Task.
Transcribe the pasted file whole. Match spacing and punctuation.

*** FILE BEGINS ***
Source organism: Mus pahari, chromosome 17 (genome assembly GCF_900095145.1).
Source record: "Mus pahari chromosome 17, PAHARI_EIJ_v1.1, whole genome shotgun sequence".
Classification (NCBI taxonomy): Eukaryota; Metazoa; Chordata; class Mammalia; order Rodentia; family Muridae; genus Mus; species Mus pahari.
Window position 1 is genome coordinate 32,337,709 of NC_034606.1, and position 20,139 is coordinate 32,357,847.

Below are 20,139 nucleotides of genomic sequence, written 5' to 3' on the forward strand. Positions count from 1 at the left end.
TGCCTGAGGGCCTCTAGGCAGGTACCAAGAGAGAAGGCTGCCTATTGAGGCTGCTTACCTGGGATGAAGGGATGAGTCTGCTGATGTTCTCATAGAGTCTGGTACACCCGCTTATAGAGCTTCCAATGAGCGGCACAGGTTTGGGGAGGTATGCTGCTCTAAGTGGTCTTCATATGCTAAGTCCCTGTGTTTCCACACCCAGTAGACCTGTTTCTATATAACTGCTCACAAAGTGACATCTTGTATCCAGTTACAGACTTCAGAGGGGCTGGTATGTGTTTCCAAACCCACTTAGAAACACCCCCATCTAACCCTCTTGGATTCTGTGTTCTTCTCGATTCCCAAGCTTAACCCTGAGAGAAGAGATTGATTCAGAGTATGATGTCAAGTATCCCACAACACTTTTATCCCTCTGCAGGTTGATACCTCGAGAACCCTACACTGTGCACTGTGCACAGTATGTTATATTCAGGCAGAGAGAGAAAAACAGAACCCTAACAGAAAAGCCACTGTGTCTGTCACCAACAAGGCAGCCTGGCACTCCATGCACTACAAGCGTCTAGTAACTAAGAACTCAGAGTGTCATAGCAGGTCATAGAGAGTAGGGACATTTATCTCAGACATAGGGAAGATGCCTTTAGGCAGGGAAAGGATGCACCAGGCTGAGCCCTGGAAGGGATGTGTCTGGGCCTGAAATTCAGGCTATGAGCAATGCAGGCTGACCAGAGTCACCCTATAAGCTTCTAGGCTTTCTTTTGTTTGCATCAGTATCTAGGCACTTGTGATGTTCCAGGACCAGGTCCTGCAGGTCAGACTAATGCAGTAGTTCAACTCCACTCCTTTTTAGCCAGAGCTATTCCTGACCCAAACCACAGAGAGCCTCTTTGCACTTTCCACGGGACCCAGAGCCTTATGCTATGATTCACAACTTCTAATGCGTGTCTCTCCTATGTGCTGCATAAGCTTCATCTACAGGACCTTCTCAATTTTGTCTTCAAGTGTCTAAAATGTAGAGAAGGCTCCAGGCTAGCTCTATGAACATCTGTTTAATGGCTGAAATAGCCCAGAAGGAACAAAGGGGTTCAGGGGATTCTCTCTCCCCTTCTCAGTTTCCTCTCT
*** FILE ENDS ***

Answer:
Source organism: Mus pahari, chromosome 17 (genome assembly GCF_900095145.1).
Source record: "Mus pahari chromosome 17, PAHARI_EIJ_v1.1, whole genome shotgun sequence".
Classification (NCBI taxonomy): Eukaryota; Metazoa; Chordata; class Mammalia; order Rodentia; family Muridae; genus Mus; species Mus pahari.
Window position 1 is genome coordinate 32,337,709 of NC_034606.1, and position 20,139 is coordinate 32,357,847.

Below are 20,139 nucleotides of genomic sequence, written 5' to 3' on the forward strand. Positions count from 1 at the left end.
TGCCTGAGGGCCTCTAGGCAGGTACCAAGAGAGAAGGCTGCCTATTGAGGCTGCTTACCTGGGATGAAGGGATGAGTCTGCTGATGTTCTCATAGAGTCTGGTACACCCGCTTATAGAGCTTCCAATGAGCGGCACAGGTTTGGGGAGGTATGCTGCTCTAAGTGGTCTTCATATGCTAAGTCCCTGTGTTTCCACACCCAGTAGACCTGTTTCTATATAACTGCTCACAAAGTGACATCTTGTATCCAGTTACAGACTTCAGAGGGGCTGGTATGTGTTTCCAAACCCACTTAGAAACACCCCCATCTAACCCTCTTGGATTCTGTGTTCTTCTCGATTCCCAAGCTTAACCCTGAGAGAAGAGATTGATTCAGAGTATGATGTCAAGTATCCCACAACACTTTTATCCCTCTGCAGGTTGATACCTCGAGAACCCTACACTGTGCACTGTGCACAGTATGTTATATTCAGGCAGAGAGAGAAAAACAGAACCCTAACAGAAAAGCCACTGTGTCTGTCACCAACAAGGCAGCCTGGCACTCCATGCACTACAAGCGTCTAGTAACTAAGAACTCAGAGTGTCATAGCAGGTCATAGAGAGTAGGGACATTTATCTCAGACATAGGGAAGATGCCTTTAGGCAGGGAAAGGATGCACCAGGCTGAGCCCTGGAAGGGATGTGTCTGGGCCTGAAATTCAGGCTATGAGCAATGCAGGCTGACCAGAGTCACCCTATAAGCTTCTAGGCTTTCTTTTGTTTGCATCAGTATCTAGGCACTTGTGATGTTCCAGGACCAGGTCCTGCAGGTCAGACTAATGCAGTAGTTCAACTCCACTCCTTTTTAGCCAGAGCTATTCCTGACCCAAACCACAGAGAGCCTCTTTGCACTTTCCACGGGACCCAGAGCCTTATGCTATGATTCACAACTTCTAATGCGTGTCTCTCCTATGTGCTGCATAAGCTTCATCTACAGGACCTTCTCAATTTTGTCTTCAAGTGTCTAAAATGTAGAGAAGGCTCCAGGCTAGCTCTATGAACATCTGTTTAATGGCTGAAATAGCCCAGAAGGAACAAAGGGGTTCAGGGGATTCTCTCTCCCCTTCTCAGTTTCCTCTCT